Claiming to be Portland’s oldest restaurant, Huber’s opened in 1879 at the corner of 1st and Morrison in downtown. In those early days, customers would buy a drink and be handed a free turkey sandwich with coleslaw. The signature drink is Spanish coffee (Bacardi, Bols Triple Sec, Kahlua, coffee, fresh whipped cream, nutmeg)—a flaming drink done tableside and developed by David Louie. “We started doing the coffee 42 years ago and had no idea it would get this big,” he says. “Someone taught me to light a match with one hand so the presentation made it so special. Now, we’re the largest independent restaurant user of Kahlua in the States.” Original fixtures such as spittoons and cash registers remain in place. 

Steak being grilled at Cattlemen’s Steakhouse in Oklahoma City.

Cattlemen’s Steakhouse

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Cattlemen’s Steakhouse
Cattlemen’s Steakhouse

Oklahoma City

YEAR OPENED: 1910

OWNER: Dick Stubbs

CUISINE: Steakhouse

ANNUAL SALES: $10 million

AVERAGE CHECK: $19

Cattlemen’s history stretches back to 1910, when the restaurant opened to serve cowboys, ranchers, cattle haulers, and more in The Stockyards City area. The location was a buzzing cross section of herders driving cattle to Oklahoma City in a seemingly unending stream. By 1926, the area housed two major meat processors and became known as “Packing Town.” H.V. Paul took over the restaurant in 1926 and its penchant for staying open after sundown made it a local legend. During Prohibition, the restaurant’s home-brewed “liquid delights” weren’t exactly the best-kept secret. It has remained famous throughout the decades. The dining room walls of Cattlemen's include drawings of famous diners who have stopped there throughout the years, including Gene Autry, John Wayne, Ronald Reagan, Reba McEntire, and George Bush.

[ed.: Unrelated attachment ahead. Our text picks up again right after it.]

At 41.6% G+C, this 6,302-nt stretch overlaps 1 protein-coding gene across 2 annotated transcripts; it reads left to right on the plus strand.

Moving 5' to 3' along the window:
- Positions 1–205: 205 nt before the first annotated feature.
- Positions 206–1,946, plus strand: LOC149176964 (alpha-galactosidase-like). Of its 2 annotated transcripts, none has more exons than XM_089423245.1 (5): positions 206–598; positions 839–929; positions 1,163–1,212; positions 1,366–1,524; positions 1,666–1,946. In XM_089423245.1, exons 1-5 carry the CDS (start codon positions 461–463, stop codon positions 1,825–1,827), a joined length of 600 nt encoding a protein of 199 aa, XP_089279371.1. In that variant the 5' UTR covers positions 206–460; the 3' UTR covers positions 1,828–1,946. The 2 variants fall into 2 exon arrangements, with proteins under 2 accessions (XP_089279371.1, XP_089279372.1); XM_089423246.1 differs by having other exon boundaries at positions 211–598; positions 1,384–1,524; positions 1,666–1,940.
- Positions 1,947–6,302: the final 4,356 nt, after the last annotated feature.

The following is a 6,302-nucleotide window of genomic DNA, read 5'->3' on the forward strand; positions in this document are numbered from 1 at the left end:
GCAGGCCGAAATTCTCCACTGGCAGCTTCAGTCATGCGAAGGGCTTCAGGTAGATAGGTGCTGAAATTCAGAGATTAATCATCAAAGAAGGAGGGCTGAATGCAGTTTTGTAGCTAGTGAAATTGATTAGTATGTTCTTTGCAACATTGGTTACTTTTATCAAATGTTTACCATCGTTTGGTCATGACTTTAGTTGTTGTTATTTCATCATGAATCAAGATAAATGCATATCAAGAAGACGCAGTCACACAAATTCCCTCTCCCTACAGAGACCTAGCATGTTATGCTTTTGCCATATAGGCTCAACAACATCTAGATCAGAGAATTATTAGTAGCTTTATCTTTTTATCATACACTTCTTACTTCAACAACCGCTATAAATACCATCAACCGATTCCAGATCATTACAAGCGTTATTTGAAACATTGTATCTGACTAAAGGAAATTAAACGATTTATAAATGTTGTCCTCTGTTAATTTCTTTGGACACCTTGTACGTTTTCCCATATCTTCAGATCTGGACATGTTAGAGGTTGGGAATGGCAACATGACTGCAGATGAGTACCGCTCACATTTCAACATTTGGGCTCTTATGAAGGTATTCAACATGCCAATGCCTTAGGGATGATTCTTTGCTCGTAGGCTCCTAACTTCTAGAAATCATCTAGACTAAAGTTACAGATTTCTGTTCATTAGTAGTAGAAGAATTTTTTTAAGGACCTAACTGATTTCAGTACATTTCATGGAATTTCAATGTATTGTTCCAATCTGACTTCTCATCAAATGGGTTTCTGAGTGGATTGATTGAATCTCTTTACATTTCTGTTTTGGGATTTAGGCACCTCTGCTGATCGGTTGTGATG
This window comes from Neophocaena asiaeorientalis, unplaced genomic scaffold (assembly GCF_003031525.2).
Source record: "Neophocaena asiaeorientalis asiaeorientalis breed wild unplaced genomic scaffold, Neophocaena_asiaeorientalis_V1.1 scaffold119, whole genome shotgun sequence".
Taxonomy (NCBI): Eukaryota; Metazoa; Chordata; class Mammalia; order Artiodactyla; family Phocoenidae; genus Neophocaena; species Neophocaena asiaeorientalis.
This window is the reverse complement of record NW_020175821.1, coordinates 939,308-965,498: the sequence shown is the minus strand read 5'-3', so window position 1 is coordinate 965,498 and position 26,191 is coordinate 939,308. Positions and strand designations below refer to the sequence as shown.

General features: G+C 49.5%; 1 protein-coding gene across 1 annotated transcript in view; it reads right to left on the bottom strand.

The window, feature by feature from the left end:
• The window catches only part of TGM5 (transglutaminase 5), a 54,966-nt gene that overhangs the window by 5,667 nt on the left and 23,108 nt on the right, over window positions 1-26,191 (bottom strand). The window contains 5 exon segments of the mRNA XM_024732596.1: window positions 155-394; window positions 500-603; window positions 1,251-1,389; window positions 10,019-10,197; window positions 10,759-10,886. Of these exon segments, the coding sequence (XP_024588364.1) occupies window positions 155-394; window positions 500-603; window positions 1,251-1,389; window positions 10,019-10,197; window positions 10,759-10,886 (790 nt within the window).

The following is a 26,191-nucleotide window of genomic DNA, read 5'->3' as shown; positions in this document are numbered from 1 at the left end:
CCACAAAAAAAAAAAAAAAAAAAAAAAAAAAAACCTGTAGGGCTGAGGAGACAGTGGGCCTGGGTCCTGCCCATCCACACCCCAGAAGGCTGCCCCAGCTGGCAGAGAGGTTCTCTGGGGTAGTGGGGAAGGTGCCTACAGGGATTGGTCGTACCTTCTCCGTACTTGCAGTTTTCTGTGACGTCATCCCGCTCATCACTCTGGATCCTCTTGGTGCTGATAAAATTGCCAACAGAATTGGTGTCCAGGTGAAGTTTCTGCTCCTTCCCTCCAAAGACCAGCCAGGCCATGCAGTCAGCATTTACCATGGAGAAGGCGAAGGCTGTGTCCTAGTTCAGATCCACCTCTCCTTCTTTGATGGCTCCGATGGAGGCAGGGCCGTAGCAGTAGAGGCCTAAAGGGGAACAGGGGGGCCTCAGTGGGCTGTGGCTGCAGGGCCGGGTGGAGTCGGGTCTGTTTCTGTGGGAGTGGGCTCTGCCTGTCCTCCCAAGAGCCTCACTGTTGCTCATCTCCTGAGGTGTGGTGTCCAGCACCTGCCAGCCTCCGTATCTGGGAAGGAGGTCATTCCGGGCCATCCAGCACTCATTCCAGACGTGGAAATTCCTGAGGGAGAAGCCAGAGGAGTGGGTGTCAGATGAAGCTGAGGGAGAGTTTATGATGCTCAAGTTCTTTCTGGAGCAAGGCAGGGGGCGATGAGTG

Stone crab claws at Joe's Stone Crab in Miami.

Joe’s Stone Crab

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Joe's Stone Crab
Joe’s Stone Crab

Miami Beach, Florida

YEAR OPENED: 1913

OWNERS: Stephen Sawitz and his mother, Jo Ann Bass

CUISINE: Seafood

SALES: $36 million

AVERAGE CHECK: $80

As the story goes, when Joe Weiss opened up a small lunch counter on Miami Beach in 1913, he didn’t envision he would serve stone crab. The indigenous crustacean wasn’t viewed as a culinary delicacy until a Harvard ichthyologist came to do research at a local aquarium. The researcher met Joe—who was serving crawfish and other seafood—and asked if he would serve them. “Nobody will eat them,” Joe reportedly told the researcher, who brought a burlap sack to the restaurant full of the crabs. Legend has it that Joe threw the stone crabs in boiling water, serving the claws chilled and cracked, with hash brown potatoes, coleslaw, and mayonnaise. It was an instant success. Even though Joe’s closes early August to mid-October each year, the restaurant is one of the country’s highest grossing, reportedly topping $36 million in sales last year.

The front of McGillin’s Olde Alehouse in Philadelphia.

McGillin’s Olde Alehouse

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McGillin’s Olde Alehouse